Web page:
What’s in that Waiver?

A recently decided case from the New Jersey Appellate Division analyzed the waiver form a trampoline park requires before customers and their children are permitted to enter.  A father electronically signed a waiver form for his son to play at the SkyZone Indoor Trampoline Park.  The waiver contained standard provisions that SkyZone would not be held liable for any injuries that occurred at the SkyZone. During their time at the SkyZone, the father’s son suffered a fractured ankle while playing trampoline dodgeball.

When the father filed a complaint against Skyzone he discovered the waiver also contained an arbitration clause.  The arbitration clause stated the father agreed to “waive any right . . . to a trial and agree[d] that such dispute shall be…  determined by binding arbitration.” Further, the agreement stated he “waived his right to maintain a lawsuit against [SkyZone].

The Trial Court initially agreed with SkyZone and sent the matter to arbitration rather than a trial.  However, after an appeal the Appellate Division reversed and held the arbitration clause to be unenforceable. The Appellate Division’s opinion stated the arbitration clause “did not clearly and unambiguously inform the father that he was giving up his right to bring claims … in a court of law and have a jury decide the case.”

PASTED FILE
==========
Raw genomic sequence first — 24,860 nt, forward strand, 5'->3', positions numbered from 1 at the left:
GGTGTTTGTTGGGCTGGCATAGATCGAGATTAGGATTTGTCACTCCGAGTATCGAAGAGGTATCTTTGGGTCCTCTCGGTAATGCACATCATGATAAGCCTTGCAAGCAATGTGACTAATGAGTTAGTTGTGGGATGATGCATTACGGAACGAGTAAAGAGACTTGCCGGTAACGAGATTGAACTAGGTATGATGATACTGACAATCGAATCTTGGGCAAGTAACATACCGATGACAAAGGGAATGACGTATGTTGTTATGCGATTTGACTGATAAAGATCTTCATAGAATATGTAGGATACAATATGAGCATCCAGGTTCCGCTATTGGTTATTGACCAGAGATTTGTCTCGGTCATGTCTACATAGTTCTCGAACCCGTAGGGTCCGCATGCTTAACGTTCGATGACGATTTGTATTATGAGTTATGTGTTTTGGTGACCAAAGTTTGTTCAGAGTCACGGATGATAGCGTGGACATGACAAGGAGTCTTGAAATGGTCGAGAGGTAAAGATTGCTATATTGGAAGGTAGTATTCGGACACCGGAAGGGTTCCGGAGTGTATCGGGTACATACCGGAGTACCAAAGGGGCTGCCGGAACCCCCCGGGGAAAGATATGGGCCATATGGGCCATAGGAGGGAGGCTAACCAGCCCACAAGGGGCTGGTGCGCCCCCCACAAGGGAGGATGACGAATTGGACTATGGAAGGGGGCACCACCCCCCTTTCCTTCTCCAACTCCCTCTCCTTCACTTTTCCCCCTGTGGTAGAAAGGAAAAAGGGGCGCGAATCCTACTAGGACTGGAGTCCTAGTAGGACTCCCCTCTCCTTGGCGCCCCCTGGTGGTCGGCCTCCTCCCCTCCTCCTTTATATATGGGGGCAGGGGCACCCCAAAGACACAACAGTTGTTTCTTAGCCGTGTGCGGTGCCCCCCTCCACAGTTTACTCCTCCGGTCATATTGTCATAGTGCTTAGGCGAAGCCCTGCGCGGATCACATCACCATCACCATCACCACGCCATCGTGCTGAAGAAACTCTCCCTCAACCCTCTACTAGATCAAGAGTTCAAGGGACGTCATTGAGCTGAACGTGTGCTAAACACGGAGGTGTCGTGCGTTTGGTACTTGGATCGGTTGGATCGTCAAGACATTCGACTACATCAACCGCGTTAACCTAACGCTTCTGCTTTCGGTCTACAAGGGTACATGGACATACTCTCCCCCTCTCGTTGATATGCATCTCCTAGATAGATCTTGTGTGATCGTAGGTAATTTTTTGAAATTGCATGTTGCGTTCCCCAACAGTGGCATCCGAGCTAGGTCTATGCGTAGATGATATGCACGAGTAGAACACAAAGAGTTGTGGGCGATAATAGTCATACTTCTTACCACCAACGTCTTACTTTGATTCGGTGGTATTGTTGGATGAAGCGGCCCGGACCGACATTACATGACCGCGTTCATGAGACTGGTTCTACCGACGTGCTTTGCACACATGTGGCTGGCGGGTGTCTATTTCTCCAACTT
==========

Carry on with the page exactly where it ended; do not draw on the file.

Although Skyzone argued that a recent U.S. Supreme Court case supported their position, the Appellate Court still disagreed with Skyzone and sided with the father, finding that the Arbitration Clause was unenforceable.  The relevant case law provided arbitration agreements must be a product of “mutual assent,” meaning that both of the parties must understand the terms within the agreement.  Further, for a plaintiff to fully surrender his rights to a jury trial, he must have full knowledge of those rights in the first place.

The Arbitration Clause the father signed only referred to waiving rights to “a trial,” but did not explain this includes giving up rights to bring claims in court or to have a jury resolve the issue.  Further, the Arbitration Clause stated that disputes would be decided by binding arbitration but did not explain what arbitration was, or how it was different from a regular court proceeding.

This case makes it clear that arbitration agreements need to be clear and explanatory so that it can be fully understood what rights an individual has and what rights they are waiving.  If the arbitration agreement does not explain what arbitration is, or how it differs from a regular court proceeding, or does not explain that the individual signing is giving up their right to bring claims in a court and in front of a jury, New Jersey courts may hold that arbitration agreement to be unenforceable.

All business owners should review their contracts and agreements to ensure they have a valid arbitration clause.

If you have any questions about this case, the difference between a trial and arbitration, or any other legal need, please call Ward, Shindle and Hall.